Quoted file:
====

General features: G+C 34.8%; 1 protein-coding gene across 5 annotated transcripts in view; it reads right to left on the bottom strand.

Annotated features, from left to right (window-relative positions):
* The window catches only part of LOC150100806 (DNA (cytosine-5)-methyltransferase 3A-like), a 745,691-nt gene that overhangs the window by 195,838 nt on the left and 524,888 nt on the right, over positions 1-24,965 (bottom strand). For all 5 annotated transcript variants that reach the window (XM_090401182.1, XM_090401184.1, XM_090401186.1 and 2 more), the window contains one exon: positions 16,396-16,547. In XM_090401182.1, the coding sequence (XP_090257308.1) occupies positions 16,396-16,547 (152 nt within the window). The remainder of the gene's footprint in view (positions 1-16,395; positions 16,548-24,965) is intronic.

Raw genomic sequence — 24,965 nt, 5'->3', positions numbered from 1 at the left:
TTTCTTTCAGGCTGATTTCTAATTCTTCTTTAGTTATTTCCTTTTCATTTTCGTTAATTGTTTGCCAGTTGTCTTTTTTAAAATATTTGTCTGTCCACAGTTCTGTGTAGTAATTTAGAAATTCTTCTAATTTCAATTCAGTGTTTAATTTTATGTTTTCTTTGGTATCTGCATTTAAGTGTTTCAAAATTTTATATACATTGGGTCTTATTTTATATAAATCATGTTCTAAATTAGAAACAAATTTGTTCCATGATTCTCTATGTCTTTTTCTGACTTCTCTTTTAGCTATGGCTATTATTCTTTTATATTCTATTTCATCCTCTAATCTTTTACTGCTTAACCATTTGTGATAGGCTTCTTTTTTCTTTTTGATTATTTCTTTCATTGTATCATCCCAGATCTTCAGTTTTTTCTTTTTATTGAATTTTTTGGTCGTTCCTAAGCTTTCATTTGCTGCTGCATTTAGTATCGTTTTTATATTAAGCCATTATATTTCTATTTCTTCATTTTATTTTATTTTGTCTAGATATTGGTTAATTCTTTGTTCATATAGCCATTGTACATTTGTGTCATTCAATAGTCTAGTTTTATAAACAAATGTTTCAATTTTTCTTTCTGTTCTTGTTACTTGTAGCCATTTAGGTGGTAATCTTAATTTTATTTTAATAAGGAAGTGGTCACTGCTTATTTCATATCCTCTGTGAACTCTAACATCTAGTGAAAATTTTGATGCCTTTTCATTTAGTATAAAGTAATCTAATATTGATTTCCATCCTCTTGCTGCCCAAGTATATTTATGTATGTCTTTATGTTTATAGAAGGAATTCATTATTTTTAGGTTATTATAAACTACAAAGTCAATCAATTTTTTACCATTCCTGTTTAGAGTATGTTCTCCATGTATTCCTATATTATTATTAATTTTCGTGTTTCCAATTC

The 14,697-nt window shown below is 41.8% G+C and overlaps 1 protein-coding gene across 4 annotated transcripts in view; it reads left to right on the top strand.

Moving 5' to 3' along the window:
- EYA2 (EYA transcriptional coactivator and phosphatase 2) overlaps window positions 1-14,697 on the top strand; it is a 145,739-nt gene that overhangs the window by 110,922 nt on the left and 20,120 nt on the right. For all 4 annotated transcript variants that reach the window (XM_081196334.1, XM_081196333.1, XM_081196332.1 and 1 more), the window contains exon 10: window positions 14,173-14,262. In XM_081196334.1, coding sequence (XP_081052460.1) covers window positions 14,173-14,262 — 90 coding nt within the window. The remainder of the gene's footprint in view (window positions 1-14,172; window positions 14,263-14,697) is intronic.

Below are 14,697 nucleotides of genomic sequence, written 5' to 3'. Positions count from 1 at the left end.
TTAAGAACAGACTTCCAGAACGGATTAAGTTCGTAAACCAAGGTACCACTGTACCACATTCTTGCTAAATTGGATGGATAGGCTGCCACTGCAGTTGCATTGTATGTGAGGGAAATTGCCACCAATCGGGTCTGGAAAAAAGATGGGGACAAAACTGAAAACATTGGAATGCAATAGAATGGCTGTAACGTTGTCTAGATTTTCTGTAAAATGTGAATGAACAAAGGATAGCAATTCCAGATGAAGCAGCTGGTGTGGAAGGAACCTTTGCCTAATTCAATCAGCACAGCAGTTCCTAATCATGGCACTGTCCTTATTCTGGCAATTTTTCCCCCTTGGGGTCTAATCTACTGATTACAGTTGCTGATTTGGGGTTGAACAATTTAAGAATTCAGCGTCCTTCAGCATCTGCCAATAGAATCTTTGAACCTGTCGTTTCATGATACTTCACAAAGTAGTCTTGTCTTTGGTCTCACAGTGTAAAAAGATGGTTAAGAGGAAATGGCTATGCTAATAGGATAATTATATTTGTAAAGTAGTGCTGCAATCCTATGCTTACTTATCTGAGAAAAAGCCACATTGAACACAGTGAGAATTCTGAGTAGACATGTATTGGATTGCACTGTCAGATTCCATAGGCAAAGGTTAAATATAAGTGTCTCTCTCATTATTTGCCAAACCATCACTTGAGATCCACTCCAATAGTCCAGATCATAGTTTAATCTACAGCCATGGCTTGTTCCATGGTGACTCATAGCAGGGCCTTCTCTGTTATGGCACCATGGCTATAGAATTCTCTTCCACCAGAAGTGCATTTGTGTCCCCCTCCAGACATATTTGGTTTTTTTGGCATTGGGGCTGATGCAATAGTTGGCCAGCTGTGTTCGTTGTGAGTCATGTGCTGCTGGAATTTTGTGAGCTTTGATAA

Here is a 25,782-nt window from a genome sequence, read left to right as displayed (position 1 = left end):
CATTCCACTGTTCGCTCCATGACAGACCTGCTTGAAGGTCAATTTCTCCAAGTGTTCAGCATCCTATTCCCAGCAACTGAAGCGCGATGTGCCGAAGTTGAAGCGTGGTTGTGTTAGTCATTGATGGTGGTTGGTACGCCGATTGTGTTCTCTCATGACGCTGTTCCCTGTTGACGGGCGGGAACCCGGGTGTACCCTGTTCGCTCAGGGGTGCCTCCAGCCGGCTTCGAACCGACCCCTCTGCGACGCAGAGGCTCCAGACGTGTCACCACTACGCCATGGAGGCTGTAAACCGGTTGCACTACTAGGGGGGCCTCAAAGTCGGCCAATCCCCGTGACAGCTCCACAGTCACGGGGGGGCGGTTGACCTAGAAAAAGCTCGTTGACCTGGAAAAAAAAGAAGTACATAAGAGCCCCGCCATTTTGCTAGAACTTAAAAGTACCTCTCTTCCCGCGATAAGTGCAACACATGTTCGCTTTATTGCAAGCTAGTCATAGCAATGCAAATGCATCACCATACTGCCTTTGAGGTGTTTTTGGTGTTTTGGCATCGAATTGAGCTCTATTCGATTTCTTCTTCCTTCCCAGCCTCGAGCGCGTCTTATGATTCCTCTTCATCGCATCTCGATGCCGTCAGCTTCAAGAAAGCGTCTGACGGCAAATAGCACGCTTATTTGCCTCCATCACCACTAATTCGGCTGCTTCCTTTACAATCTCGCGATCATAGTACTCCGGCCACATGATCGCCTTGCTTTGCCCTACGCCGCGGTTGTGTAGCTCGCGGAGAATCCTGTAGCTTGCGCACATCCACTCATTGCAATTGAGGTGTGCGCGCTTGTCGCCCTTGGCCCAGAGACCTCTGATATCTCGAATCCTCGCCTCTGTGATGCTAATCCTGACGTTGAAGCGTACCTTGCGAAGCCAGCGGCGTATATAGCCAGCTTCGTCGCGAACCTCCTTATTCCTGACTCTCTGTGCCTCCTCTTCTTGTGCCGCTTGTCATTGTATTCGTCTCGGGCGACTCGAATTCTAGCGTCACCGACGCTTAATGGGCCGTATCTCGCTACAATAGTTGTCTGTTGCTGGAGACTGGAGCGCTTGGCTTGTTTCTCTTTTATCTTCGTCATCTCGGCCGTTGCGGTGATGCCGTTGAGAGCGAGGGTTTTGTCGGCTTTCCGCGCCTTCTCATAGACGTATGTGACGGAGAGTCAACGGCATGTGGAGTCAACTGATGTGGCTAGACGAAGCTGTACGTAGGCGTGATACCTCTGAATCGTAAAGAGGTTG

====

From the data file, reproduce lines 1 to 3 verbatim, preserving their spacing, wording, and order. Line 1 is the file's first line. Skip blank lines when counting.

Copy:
General features: G+C 34.8%; 1 protein-coding gene across 5 annotated transcripts in view; it reads right to left on the bottom strand.

Annotated features, from left to right (window-relative positions):
* The window catches only part of LOC150100806 (DNA (cytosine-5)-methyltransferase 3A-like), a 745,691-nt gene that overhangs the window by 195,838 nt on the left and 524,888 nt on the right, over positions 1-24,965 (bottom strand). For all 5 annotated transcript variants that reach the window (XM_090401182.1, XM_090401184.1, XM_090401186.1 and 2 more), the window contains one exon: positions 16,396-16,547. In XM_090401182.1, the coding sequence (XP_090257308.1) occupies positions 16,396-16,547 (152 nt within the window). The remainder of the gene's footprint in view (positions 1-16,395; positions 16,548-24,965) is intronic.